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Tips on a Hummingbird Wide Eye C

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  • Tips on a Hummingbird Wide Eye C

    I have an old Hummingbird Wide Eye C as my depth finder and I am having trouble identifying structure, bait fish, etc... The detail and resolution on these units is not great. Can anyone who has used one tell me what a ball of baitfish would look like or any kind of structure? Thanks for the help.


  • #2
    Re: Tips on a Hummingbird Wide Eye C

    If you don't have the Operators Manual on that old unit: http://www.humminbird.com/PDF/wideeye.pdf

    I am not sure what the "C" in your model means.

    PS: I'll add some additional info, when I have a little more time.

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    • #3
      Re: Tips on a Hummingbird Wide Eye C

      Thanks for the reply. I have downloaded the manual and read it thoroughly. Unfortunately, it doesn't seem to be alot of help. I don't know what the C in the model name means either.

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      • #4
        Re: Tips on a Hummingbird Wide Eye C

        Tell me a little about how you have been using it:

        - General Water Depths
        - Settings changed from default
        - What you are seeing on the screen
        - Type of transducer (side or standard down)


        BTW: I don't have experience with the Wide Eye, but with similiar units of that vintage: Wide Optic & Wide Portrait

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        • #5
          Re: Tips on a Hummingbird Wide Eye C

          I'm new to depth finders so I'll try to explain the best I can. I've mainly been using it to try to find structure underwater/on the bottom, bottom contours, and balls of baitfish. I have tried various settings on it that are not the default settings.
          What I Have Seen:
          -A line of something near the bottom (thermocline maybe?)
          -Individual fish(looks like a fish with FishID on, like a dot or line of dots with it off)
          -Various other splotches at varying depths in the water (structure, baitfish, I have no idea)

          I am pretty sure the transducer is a down transducer. (Can one transducer show both down and side?)

          Thanks for the help.

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          • #6
            Re: Tips on a Hummingbird Wide Eye C

            Not sure what happened to the site last night, but it went down in the middle of this post, and it was lost.

            Originally posted by kinggabbo View Post
            I'm new to depth finders so I'll try to explain the best I can. I've mainly been using it to try to find structure underwater/on the bottom, bottom contours, and balls of baitfish. I have tried various settings on it that are not the default settings.
            What I Have Seen:
            -A line of something near the bottom (thermocline maybe?)

            *I have not seen thermoclines near bottom. Usually some "middlish" depth over deeper water.

            -Individual fish(looks like a fish with FishID on, like a dot or line of dots with it off)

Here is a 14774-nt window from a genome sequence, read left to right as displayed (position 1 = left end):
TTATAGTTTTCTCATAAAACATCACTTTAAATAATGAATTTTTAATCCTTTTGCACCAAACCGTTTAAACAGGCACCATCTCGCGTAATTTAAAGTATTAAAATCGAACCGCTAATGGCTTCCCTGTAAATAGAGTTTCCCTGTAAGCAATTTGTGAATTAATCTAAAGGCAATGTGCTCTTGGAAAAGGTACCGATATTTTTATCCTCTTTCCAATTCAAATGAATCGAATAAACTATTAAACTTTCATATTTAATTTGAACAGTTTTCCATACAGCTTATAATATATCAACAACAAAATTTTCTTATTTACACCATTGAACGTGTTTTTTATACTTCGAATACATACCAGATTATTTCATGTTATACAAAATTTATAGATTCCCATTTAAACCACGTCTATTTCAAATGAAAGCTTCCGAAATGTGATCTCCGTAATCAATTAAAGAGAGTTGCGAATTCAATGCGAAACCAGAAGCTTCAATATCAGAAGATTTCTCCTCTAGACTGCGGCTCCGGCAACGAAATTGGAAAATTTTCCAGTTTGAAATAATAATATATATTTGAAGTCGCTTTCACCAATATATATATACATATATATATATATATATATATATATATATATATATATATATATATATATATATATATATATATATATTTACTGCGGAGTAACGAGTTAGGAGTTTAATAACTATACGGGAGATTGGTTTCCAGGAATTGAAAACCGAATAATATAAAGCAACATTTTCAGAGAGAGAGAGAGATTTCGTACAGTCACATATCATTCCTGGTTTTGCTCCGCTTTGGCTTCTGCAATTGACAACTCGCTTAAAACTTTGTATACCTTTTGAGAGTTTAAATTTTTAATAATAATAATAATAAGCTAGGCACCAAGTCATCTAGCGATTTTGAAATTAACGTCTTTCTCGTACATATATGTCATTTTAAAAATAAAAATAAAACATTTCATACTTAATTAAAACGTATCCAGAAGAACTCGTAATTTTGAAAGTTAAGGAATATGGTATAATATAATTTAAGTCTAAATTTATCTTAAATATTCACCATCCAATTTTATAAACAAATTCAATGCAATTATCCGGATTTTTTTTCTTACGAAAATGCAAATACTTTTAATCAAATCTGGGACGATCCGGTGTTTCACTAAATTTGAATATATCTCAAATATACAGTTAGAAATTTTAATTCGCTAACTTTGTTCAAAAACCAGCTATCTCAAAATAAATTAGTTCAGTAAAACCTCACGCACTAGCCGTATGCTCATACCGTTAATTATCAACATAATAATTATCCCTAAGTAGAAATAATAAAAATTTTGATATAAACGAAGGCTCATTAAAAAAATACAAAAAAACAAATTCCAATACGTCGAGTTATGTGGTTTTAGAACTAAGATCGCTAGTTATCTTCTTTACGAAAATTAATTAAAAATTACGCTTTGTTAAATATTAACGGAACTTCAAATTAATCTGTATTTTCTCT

*Yes, you typically will not see arches with low resolution screens and narrower or high frequency beam.

            -Various other splotches at varying depths in the water (structure, baitfish, I have no idea)

            *Splotches in the middle depths could be schools of baitfish. Unlikely to be structure. Structure will be close to the bottom, but it takes time to interpret the screen data. It is best to learn in clear water where you can see what is down there and compare to whats on the screen. The finder doesn't know what it is either.

            I am pretty sure the transducer is a down transducer. (Can one transducer show both down and side?)

            *Read the manual and look at what is installed. I saw that it has wide side capability, so wanted to make sure you weren't using that view.

            Thanks for the help.
            These older finders have relative low resolution screens, which will make for very "blocky" display. As water depth range increases, more and more detail is lost.

            A couple of things to try:

            - Turn Fish Id and alarm off.

            - Turn up the sensitivity as high as possible. You may get dark screen or clutter at the top, but you will get me better definition at mid and bottom.

            - Turn auto-ranging off. Set manually such that you can start to get a perspective to thickness of the bottom echo and determine soft from hard bottom.

            - Try using zoom in split screen to get additional detail, when needed. I was able to use this to see jigging spoons while ice fishing, with these type of low res screens.

            I hope this helps.

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            • #7
              Re: Tips on a Hummingbird Wide Eye C

              Thanks for the tips. I am going to try them out tomorrow. One thing I'm not sure how to set on the finder: How do use zoom in split screen?

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              • #8
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                Re: Tips on a Hummingbird Wide Eye C

                Well, if I wanted to try one out tomarrow, I'd have to cut a hole in the water It was -16F this AM. Enjoy the open water.

                PS: If the manual doesn't describe it, maybe you unit doesn't have that capability.

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